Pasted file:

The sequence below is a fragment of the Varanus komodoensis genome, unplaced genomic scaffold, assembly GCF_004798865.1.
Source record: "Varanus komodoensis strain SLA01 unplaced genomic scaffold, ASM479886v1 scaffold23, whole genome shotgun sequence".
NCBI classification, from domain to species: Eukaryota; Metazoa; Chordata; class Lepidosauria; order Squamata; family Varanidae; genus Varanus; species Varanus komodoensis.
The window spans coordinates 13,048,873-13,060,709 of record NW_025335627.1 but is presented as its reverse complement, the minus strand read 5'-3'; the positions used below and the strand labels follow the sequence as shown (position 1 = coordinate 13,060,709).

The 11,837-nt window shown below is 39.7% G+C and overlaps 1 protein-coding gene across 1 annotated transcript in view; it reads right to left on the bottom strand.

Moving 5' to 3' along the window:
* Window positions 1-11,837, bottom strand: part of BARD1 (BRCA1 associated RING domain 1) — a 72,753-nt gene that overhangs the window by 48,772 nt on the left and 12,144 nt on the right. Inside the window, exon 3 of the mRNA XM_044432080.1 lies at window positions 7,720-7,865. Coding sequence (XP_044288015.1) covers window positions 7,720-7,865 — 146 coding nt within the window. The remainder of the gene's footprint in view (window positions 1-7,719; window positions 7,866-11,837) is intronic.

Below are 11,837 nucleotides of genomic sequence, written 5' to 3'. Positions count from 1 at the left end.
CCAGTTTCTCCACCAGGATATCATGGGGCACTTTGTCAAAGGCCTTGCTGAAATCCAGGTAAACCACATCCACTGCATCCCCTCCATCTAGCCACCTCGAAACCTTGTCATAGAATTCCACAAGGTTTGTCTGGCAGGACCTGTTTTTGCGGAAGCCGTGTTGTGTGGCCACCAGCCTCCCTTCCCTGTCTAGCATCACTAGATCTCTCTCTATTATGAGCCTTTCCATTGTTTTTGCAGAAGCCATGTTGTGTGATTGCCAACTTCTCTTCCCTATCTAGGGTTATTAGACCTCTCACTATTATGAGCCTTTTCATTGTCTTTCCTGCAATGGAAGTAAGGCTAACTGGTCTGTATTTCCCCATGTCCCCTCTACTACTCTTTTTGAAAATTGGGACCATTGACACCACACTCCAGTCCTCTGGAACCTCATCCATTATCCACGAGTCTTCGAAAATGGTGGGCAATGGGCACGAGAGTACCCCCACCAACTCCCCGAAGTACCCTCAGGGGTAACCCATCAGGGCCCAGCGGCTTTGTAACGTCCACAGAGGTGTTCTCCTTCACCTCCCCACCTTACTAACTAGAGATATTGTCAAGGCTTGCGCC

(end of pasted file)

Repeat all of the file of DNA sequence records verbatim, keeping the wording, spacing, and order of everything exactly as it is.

The sequence below is a fragment of the Varanus komodoensis genome, unplaced genomic scaffold, assembly GCF_004798865.1.
Source record: "Varanus komodoensis strain SLA01 unplaced genomic scaffold, ASM479886v1 scaffold23, whole genome shotgun sequence".
NCBI classification, from domain to species: Eukaryota; Metazoa; Chordata; class Lepidosauria; order Squamata; family Varanidae; genus Varanus; species Varanus komodoensis.
The window spans coordinates 13,048,873-13,060,709 of record NW_025335627.1 but is presented as its reverse complement, the minus strand read 5'-3'; the positions used below and the strand labels follow the sequence as shown (position 1 = coordinate 13,060,709).

The 11,837-nt window shown below is 39.7% G+C and overlaps 1 protein-coding gene across 1 annotated transcript in view; it reads right to left on the bottom strand.

Moving 5' to 3' along the window:
* Window positions 1-11,837, bottom strand: part of BARD1 (BRCA1 associated RING domain 1) — a 72,753-nt gene that overhangs the window by 48,772 nt on the left and 12,144 nt on the right. Inside the window, exon 3 of the mRNA XM_044432080.1 lies at window positions 7,720-7,865. Coding sequence (XP_044288015.1) covers window positions 7,720-7,865 — 146 coding nt within the window. The remainder of the gene's footprint in view (window positions 1-7,719; window positions 7,866-11,837) is intronic.

Below are 11,837 nucleotides of genomic sequence, written 5' to 3'. Positions count from 1 at the left end.
CCAGTTTCTCCACCAGGATATCATGGGGCACTTTGTCAAAGGCCTTGCTGAAATCCAGGTAAACCACATCCACTGCATCCCCTCCATCTAGCCACCTCGAAACCTTGTCATAGAATTCCACAAGGTTTGTCTGGCAGGACCTGTTTTTGCGGAAGCCGTGTTGTGTGGCCACCAGCCTCCCTTCCCTGTCTAGCATCACTAGATCTCTCTCTATTATGAGCCTTTCCATTGTTTTTGCAGAAGCCATGTTGTGTGATTGCCAACTTCTCTTCCCTATCTAGGGTTATTAGACCTCTCACTATTATGAGCCTTTTCATTGTCTTTCCTGCAATGGAAGTAAGGCTAACTGGTCTGTATTTCCCCATGTCCCCTCTACTACTCTTTTTGAAAATTGGGACCATTGACACCACACTCCAGTCCTCTGGAACCTCATCCATTATCCACGAGTCTTCGAAAATGGTGGGCAATGGGCACGAGAGTACCCCCACCAACTCCCCGAAGTACCCTCAGGGGTAACCCATCAGGGCCCAGCGGCTTTGTAACGTCCACAGAGGTGTTCTCCTTCACCTCCCCACCTTACTAACTAGAGATATTGTCAAGGCTTGCGCC